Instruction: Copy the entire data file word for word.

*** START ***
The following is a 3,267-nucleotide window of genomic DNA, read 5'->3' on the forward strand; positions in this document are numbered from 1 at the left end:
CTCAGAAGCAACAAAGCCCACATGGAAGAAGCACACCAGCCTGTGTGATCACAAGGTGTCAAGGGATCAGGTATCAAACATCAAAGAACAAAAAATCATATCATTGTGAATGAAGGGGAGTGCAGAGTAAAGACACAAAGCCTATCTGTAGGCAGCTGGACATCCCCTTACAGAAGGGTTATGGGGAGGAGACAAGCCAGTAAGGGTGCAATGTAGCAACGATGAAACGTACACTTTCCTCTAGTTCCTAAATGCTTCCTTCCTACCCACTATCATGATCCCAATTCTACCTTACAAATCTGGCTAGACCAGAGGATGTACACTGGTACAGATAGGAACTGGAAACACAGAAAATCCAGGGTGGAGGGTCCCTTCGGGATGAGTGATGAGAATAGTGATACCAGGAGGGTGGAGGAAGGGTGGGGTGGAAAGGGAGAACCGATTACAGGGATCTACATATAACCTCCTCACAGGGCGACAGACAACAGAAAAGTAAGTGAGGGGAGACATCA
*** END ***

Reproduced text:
The following is a 3,267-nucleotide window of genomic DNA, read 5'->3' on the forward strand; positions in this document are numbered from 1 at the left end:
CTCAGAAGCAACAAAGCCCACATGGAAGAAGCACACCAGCCTGTGTGATCACAAGGTGTCAAGGGATCAGGTATCAAACATCAAAGAACAAAAAATCATATCATTGTGAATGAAGGGGAGTGCAGAGTAAAGACACAAAGCCTATCTGTAGGCAGCTGGACATCCCCTTACAGAAGGGTTATGGGGAGGAGACAAGCCAGTAAGGGTGCAATGTAGCAACGATGAAACGTACACTTTCCTCTAGTTCCTAAATGCTTCCTTCCTACCCACTATCATGATCCCAATTCTACCTTACAAATCTGGCTAGACCAGAGGATGTACACTGGTACAGATAGGAACTGGAAACACAGAAAATCCAGGGTGGAGGGTCCCTTCGGGATGAGTGATGAGAATAGTGATACCAGGAGGGTGGAGGAAGGGTGGGGTGGAAAGGGAGAACCGATTACAGGGATCTACATATAACCTCCTCACAGGGCGACAGACAACAGAAAAGTAAGTGAGGGGAGACATCA